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Hair-Saving Technology Helps Wendy Feel Like a Person, Not a Patient
Hair loss can be devastating for patients. It is a constant, visual reminder of their disease and its impact.
Wendy Siminski, who is currently undergoing chemotherapy to treat breast cancer, is determined to keep her hair from cancer’s clutches. Thanks to an innovative scalp cooling system, she’s maintained close to eighty percent of her natural hair. And thanks to medtech diagnostics, imaging equipment, surgical solutions and treatment delivery vehicles, she’s fought cancer for the last five months.
Of course, Wendy is no stranger to medical technology; Wendy is the lead planner on The MedTech Conference – the nation’s annual flagship conference for the medical technology industry.
October 31, 2018 started like any other day. Wendy was scheduled for a routine mammogram, and while she wasn’t looking forward to the small discomfort, she wasn’t expecting anything out of the ordinary.
Wendy received a 3D mammogram, which uses the same amount of radiation as a 2D mammogram, but offers a more detailed snapshot of the full breast. While a 2D mammogram takes a single picture, a 3D mammogram takes multiple pictures, providing greater depth and distinction.
Analyzing her mammogram results, Wendy’s health care team noticed calcifications in one breast that warranted further investigation. Often, calcifications aren’t a result of cancer – they occur naturally in body tissue. But sometimes, if calcifications are clustered together or are forming certain patterns, they can point to early-stage breast cancer.
Wendy’s health care team set to work on specific diagnostics. Wendy received five mammograms, two ultrasounds, two magnetic resonance imagings (MRI's), and three biopsies. These tests helped reveal two different types of breast cancer in both breasts.
“Medical devices diagnosed me,” Wendy said. “The cancer in my second breast would not have even been diagnosed without the MRI. MRIs can detect cancer that a mammogram might miss in women like me who have dense breast tissue. I’d encourage all young women to educate themselves on dense breast tissue and make sure they’re receiving the screening and diagnostic tests they need.”
Two types of cancer in both breasts would require aggressive treatment. Wendy underwent a bilateral mastectomy, a surgery to remove her breasts.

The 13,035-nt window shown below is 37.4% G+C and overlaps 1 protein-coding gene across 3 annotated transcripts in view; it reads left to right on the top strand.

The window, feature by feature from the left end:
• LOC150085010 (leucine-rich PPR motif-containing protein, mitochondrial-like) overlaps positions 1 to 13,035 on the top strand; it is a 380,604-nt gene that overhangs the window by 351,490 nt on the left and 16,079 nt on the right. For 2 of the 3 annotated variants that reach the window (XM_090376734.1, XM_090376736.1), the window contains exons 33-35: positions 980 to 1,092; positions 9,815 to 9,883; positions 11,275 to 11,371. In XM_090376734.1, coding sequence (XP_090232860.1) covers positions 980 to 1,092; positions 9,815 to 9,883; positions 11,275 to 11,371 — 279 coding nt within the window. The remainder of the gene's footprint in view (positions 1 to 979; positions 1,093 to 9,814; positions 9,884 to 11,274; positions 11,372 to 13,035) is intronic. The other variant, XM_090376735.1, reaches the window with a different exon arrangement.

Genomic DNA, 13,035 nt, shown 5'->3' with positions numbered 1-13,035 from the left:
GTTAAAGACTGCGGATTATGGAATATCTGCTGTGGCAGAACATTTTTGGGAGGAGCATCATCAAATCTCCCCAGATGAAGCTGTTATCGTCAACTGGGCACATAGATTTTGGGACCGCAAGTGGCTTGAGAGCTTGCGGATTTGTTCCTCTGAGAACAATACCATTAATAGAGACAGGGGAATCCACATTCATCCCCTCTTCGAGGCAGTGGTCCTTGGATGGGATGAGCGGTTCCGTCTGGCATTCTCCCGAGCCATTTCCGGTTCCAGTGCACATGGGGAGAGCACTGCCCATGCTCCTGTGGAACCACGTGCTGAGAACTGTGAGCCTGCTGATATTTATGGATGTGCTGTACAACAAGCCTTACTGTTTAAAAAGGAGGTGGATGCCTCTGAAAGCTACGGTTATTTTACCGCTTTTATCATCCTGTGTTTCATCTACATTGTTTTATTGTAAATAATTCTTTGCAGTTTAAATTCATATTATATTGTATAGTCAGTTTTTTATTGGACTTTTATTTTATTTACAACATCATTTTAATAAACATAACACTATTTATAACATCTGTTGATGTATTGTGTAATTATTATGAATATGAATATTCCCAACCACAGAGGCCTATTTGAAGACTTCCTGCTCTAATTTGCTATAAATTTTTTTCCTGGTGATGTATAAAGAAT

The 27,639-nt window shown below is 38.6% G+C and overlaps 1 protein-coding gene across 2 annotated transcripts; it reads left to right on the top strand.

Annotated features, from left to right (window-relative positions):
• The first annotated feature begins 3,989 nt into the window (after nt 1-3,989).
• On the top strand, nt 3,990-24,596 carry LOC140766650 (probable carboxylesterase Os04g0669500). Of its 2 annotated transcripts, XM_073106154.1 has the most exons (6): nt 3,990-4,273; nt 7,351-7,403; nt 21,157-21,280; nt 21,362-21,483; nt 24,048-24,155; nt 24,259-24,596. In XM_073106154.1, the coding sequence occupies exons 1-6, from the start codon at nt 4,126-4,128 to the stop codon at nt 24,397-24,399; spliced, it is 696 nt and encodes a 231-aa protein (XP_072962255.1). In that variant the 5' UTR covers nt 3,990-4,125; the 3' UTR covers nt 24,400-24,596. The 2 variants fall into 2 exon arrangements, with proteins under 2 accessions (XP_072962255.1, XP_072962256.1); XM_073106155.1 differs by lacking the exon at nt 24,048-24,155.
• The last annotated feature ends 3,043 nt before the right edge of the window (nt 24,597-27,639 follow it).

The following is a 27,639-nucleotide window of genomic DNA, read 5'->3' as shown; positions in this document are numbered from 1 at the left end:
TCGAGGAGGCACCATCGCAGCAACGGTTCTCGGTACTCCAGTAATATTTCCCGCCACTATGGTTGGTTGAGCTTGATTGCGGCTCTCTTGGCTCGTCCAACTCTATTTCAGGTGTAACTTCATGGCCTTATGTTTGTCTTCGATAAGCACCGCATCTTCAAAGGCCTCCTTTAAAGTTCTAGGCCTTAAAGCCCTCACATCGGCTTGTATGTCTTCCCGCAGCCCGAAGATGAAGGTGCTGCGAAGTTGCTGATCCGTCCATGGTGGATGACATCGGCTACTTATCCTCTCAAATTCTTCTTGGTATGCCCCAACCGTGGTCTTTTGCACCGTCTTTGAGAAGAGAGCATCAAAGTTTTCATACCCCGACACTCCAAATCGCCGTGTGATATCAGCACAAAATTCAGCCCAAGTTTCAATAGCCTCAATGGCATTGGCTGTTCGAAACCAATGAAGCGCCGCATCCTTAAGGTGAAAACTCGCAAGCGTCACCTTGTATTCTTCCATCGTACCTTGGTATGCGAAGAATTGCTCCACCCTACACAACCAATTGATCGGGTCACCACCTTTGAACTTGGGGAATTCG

While the surgery was successful, it put extreme stress on the remaining skin on Wendy’s chest. Within just twenty-four hours, Wendy’s skin showed signs that it was beginning to die. Wendy’s health care team determined she needed time in a hyperbaric chamber, a room or unit in which the air pressure is much higher than normal air pressure. When a patient rests in a hyperbaric chamber, their lungs can gather more oxygen than possible in normal air pressure conditions, helping to restore tissue function and promote healing.
“I spent seventeen and a half hours over four days in a hyperbaric chamber to literally save my skin,” said Wendy.
The treatment was successful, and her skin began to recover.
Once Wendy had recovered from her surgical treatments, it was time for chemotherapy. Wendy is currently undergoing chemotherapy infusions, and she opted for an implanted port delivery model, since her treatment requires infusions for a full year. A port is a small device implanted under the skin that allows doctors to easily access your bloodstream without inserting an IV each treatment.
“The port will save me from multiple needle pricks as my veins become harder to access over time,” said Wendy.
Feeling like a Person, not a Patient
Once of the most commonly-associated side effects of chemotherapy is hair loss. Chemotherapy targets the body’s rapidly dividing cells, including the the cells that help hair grow.
“Most patients on my regimen would have lost all their hair by now,” said Wendy.
However, thanks to a unique piece of medical technology, Wendy has only lost fifteen to twenty percent of her locks.
Wendy uses an FDA-approved scalp cooling system that uses extreme cold to reduce blood flow to a patient’s hair follicles, reducing the toxicity of drugs to the scalp.
“I wear a special cap for approximately 5 hours before, during and after chemo that causes vasoconstriction in my scalp,” said Wendy. “I’ve had really good results after three high dose chemo rounds.”
For Wendy, the benefits go well beyond mere aesthetics.
“A lot of people don’t know I’m going through chemo for breast cancer, because I haven’t lost my hair,” said Wendy. “Keeping my hair makes me feel more like a person, and less like a patient. Confidence builds up your inner strength to persevere.”
Wendy’s hair also stands as a symbol of confidence for her children.
“To my kids, I look healthy, therefore I can’t be sick,” said Wendy. “They’re not worried or scared about what will happen to me. My two little girls can see Mom as the bionic woman. That has made all the difference in my treatment. I’m eternally grateful for that.” For more information on the impact of medical technology on cancer treatment, click here.